01
Sep
09

Copy and "Writing"

[September 1, 2009]

The “writing” in “copywriting” is misleading. It causes many people to assume that copywriting is primarily about “writing” itself. Based on that assumption, they conclude that copywriting, journalism, PR and creative writing all require exactly the same skills.

In reality, copywriting is a separate discipline, as distinct from these other fields as they are from each other. It requires specialized training, experience and a unique set of talents—only a fraction of which involve the mechanics of manufacturing prose.

Training.
Copywriters need exposure to art, music, dance, literature and science—anything to help them see “life, the universe and everything” in a broader perspective. They need to grasp as many realms of human experience as possible.

That’s because, at any given time, a copywriter may need to write intelligently about pasta, banking, fleas & ticks, bottled water, women’s health, childhood diseases, dairy products, “and more.” A degree from Google News is not enough. You actually have to know a thing or two.

Experience.
It takes savvy to reach a compromise with your team without compromising your message to consumers. It’s something you can only learn by experience. Experience also teaches you how to collaborate with clients. I’ll have more to say about that in a later post.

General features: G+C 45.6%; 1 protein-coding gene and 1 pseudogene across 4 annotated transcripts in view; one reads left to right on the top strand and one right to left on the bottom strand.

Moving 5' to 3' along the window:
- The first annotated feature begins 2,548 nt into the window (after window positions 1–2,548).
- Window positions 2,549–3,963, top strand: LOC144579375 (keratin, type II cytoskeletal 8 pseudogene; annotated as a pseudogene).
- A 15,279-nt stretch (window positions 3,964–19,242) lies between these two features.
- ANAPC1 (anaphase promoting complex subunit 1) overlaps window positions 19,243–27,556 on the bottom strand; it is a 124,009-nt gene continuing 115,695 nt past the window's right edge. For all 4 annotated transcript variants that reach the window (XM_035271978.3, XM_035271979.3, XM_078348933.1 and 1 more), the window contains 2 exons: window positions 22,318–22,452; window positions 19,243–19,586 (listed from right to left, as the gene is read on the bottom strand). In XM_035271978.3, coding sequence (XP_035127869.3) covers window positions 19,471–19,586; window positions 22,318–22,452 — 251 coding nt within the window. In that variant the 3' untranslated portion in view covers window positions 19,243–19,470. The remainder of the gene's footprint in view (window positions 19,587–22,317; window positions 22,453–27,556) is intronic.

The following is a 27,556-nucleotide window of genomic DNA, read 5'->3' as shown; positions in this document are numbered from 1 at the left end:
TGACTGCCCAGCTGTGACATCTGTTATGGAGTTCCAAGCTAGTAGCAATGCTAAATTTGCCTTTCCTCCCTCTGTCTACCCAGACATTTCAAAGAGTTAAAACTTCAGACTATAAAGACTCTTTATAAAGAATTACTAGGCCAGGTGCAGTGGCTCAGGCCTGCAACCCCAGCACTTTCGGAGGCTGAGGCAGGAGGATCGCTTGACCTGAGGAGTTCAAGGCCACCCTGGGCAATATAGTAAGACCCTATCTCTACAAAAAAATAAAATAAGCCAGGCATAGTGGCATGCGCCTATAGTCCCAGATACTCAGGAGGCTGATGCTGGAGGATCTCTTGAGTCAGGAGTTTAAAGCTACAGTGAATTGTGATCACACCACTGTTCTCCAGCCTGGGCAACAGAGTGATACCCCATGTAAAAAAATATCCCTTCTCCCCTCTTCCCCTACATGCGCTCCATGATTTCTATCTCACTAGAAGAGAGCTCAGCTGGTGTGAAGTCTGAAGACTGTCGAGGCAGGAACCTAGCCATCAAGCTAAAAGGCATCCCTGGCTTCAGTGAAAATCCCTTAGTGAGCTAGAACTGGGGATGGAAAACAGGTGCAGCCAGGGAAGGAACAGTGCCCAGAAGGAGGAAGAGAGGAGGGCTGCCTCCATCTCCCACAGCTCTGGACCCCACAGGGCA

Talent.
A copywriter’s talent is a knack for recognizing the deep structure in human communication. Copywriters read a brand’s underlying message and instinctively translate it into emotionally compelling Copy. It’s a talent rooted in key personality traits.

One of those traits is empathy for the human condition. Another is an ear for pacing, rhythm and color. After all, a good copywriter, like a good musician, needs to encapsulate a world of thought and feeling in a few aphoristic phrases. Copywriters also need a vivid visual imagination, to help art directors break the spell cast by tidy-minded “best practice” gurus.

Why the Confusion?
Since copywriting has such distinct characteristics, I can’t understand why so many industry professionals believe that “a writer’s a writer.” Maybe it’s because copywriters sometimes mimic news articles or create fictional narratives to promote a product, sell a service or celebrate a cause.

What we need to realize is that an advertorial or info-tainment piece is only the shiny wrapper on a branded messaging strategy. It may be deeply touching or deliver valuable information but it only exists to make the brand more memorable, more “real” and more trustworthy.

Striking that balance between format and deep structure takes a rare combination of talent, skill and experience. That’s the main reason your cousin’s nephew, who’s “good with words,” is not necessarily destined for a successful career as a copywriter.


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Mark Laporta

Writer, Creative Consultant
New York, NY

m.laporta@verizon.net
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